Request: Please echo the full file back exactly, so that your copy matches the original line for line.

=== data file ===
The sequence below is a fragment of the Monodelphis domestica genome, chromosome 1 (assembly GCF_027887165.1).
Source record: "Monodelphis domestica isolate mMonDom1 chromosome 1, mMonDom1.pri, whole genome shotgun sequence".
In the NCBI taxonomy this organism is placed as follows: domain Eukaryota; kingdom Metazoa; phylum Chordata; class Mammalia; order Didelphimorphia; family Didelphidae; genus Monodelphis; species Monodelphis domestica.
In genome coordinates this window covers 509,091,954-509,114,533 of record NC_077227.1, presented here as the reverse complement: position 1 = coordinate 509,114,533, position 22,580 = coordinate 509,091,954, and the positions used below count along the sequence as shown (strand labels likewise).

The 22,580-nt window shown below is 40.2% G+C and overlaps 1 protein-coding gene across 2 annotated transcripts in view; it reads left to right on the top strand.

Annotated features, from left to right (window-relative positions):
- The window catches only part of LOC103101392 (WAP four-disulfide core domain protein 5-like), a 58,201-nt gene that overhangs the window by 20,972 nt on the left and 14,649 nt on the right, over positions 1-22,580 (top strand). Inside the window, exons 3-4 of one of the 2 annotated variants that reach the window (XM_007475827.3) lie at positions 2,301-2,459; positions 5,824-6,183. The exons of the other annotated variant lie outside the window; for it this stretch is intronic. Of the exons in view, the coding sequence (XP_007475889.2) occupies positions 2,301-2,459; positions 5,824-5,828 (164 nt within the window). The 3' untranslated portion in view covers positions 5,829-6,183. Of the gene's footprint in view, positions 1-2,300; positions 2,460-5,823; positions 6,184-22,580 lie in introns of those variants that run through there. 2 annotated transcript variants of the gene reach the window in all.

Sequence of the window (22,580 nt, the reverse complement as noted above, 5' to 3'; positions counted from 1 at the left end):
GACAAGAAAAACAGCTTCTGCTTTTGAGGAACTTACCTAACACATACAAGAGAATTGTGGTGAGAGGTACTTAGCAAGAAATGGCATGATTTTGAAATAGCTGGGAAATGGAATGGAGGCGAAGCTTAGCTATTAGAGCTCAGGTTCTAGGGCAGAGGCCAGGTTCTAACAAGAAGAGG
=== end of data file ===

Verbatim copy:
The sequence below is a fragment of the Monodelphis domestica genome, chromosome 1 (assembly GCF_027887165.1).
Source record: "Monodelphis domestica isolate mMonDom1 chromosome 1, mMonDom1.pri, whole genome shotgun sequence".
In the NCBI taxonomy this organism is placed as follows: domain Eukaryota; kingdom Metazoa; phylum Chordata; class Mammalia; order Didelphimorphia; family Didelphidae; genus Monodelphis; species Monodelphis domestica.
In genome coordinates this window covers 509,091,954-509,114,533 of record NC_077227.1, presented here as the reverse complement: position 1 = coordinate 509,114,533, position 22,580 = coordinate 509,091,954, and the positions used below count along the sequence as shown (strand labels likewise).

The 22,580-nt window shown below is 40.2% G+C and overlaps 1 protein-coding gene across 2 annotated transcripts in view; it reads left to right on the top strand.

Annotated features, from left to right (window-relative positions):
- The window catches only part of LOC103101392 (WAP four-disulfide core domain protein 5-like), a 58,201-nt gene that overhangs the window by 20,972 nt on the left and 14,649 nt on the right, over positions 1-22,580 (top strand). Inside the window, exons 3-4 of one of the 2 annotated variants that reach the window (XM_007475827.3) lie at positions 2,301-2,459; positions 5,824-6,183. The exons of the other annotated variant lie outside the window; for it this stretch is intronic. Of the exons in view, the coding sequence (XP_007475889.2) occupies positions 2,301-2,459; positions 5,824-5,828 (164 nt within the window). The 3' untranslated portion in view covers positions 5,829-6,183. Of the gene's footprint in view, positions 1-2,300; positions 2,460-5,823; positions 6,184-22,580 lie in introns of those variants that run through there. 2 annotated transcript variants of the gene reach the window in all.

Sequence of the window (22,580 nt, the reverse complement as noted above, 5' to 3'; positions counted from 1 at the left end):
GACAAGAAAAACAGCTTCTGCTTTTGAGGAACTTACCTAACACATACAAGAGAATTGTGGTGAGAGGTACTTAGCAAGAAATGGCATGATTTTGAAATAGCTGGGAAATGGAATGGAGGCGAAGCTTAGCTATTAGAGCTCAGGTTCTAGGGCAGAGGCCAGGTTCTAACAAGAAGAGG